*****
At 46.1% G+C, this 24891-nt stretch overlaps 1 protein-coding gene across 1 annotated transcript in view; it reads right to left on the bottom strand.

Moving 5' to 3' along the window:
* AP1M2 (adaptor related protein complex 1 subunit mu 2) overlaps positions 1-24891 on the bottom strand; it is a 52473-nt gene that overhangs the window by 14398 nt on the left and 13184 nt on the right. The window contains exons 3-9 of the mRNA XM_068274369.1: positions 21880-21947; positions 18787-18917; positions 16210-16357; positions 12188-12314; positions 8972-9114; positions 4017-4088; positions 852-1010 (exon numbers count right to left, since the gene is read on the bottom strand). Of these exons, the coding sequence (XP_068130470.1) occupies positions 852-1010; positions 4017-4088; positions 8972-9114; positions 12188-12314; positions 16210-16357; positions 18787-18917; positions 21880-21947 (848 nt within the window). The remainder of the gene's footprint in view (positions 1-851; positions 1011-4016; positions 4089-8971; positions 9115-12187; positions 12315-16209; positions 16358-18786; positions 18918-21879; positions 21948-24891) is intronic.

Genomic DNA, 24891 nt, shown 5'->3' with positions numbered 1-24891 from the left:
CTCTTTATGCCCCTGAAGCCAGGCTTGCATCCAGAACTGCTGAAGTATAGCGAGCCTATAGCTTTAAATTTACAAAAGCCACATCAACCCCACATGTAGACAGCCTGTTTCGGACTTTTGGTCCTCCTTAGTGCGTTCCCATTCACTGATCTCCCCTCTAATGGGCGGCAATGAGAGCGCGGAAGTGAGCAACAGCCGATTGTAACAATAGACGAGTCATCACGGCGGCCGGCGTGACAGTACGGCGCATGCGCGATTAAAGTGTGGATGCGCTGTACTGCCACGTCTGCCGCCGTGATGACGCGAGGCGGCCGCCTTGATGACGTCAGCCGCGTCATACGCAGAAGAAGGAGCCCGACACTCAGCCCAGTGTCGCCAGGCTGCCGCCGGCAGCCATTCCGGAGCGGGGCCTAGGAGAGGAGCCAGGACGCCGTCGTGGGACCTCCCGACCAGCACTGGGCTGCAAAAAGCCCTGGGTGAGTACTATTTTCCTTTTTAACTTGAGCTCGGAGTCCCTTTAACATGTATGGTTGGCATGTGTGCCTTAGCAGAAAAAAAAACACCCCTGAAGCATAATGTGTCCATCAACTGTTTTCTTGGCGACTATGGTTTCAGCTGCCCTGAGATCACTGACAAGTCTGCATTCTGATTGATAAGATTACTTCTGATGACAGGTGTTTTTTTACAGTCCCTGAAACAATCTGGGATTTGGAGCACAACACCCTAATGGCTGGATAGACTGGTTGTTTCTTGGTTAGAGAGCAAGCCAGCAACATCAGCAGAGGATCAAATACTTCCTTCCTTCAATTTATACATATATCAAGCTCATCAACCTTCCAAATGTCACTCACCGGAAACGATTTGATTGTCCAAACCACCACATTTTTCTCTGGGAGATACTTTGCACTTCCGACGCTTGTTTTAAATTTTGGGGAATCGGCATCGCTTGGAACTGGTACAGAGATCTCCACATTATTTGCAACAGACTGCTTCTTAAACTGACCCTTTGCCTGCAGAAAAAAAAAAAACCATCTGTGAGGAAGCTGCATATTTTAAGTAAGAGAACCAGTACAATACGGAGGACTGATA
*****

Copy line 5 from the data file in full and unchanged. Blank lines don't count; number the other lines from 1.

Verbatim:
CTCTTTATGCCCCTGAAGCCAGGCTTGCATCCAGAACTGCTGAAGTATAGCGAGCCTATAGCTTTAAATTTACAAAAGCCACATCAACCCCACATGTAGACAGCCTGTTTCGGACTTTTGGTCCTCCTTAGTGCGTTCCCATTCACTGATCTCCCCTCTAATGGGCGGCAATGAGAGCGCGGAAGTGAGCAACAGCCGATTGTAACAATAGACGAGTCATCACGGCGGCCGGCGTGACAGTACGGCGCATGCGCGATTAAAGTGTGGATGCGCTGTACTGCCACGTCTGCCGCCGTGATGACGCGAGGCGGCCGCCTTGATGACGTCAGCCGCGTCATACGCAGAAGAAGGAGCCCGACACTCAGCCCAGTGTCGCCAGGCTGCCGCCGGCAGCCATTCCGGAGCGGGGCCTAGGAGAGGAGCCAGGACGCCGTCGTGGGACCTCCCGACCAGCACTGGGCTGCAAAAAGCCCTGGGTGAGTACTATTTTCCTTTTTAACTTGAGCTCGGAGTCCCTTTAACATGTATGGTTGGCATGTGTGCCTTAGCAGAAAAAAAAACACCCCTGAAGCATAATGTGTCCATCAACTGTTTTCTTGGCGACTATGGTTTCAGCTGCCCTGAGATCACTGACAAGTCTGCATTCTGATTGATAAGATTACTTCTGATGACAGGTGTTTTTTTACAGTCCCTGAAACAATCTGGGATTTGGAGCACAACACCCTAATGGCTGGATAGACTGGTTGTTTCTTGGTTAGAGAGCAAGCCAGCAACATCAGCAGAGGATCAAATACTTCCTTCCTTCAATTTATACATATATCAAGCTCATCAACCTTCCAAATGTCACTCACCGGAAACGATTTGATTGTCCAAACCACCACATTTTTCTCTGGGAGATACTTTGCACTTCCGACGCTTGTTTTAAATTTTGGGGAATCGGCATCGCTTGGAACTGGTACAGAGATCTCCACATTATTTGCAACAGACTGCTTCTTAAACTGACCCTTTGCCTGCAGAAAAAAAAAAAACCATCTGTGAGGAAGCTGCATATTTTAAGTAAGAGAACCAGTACAATACGGAGGACTGATA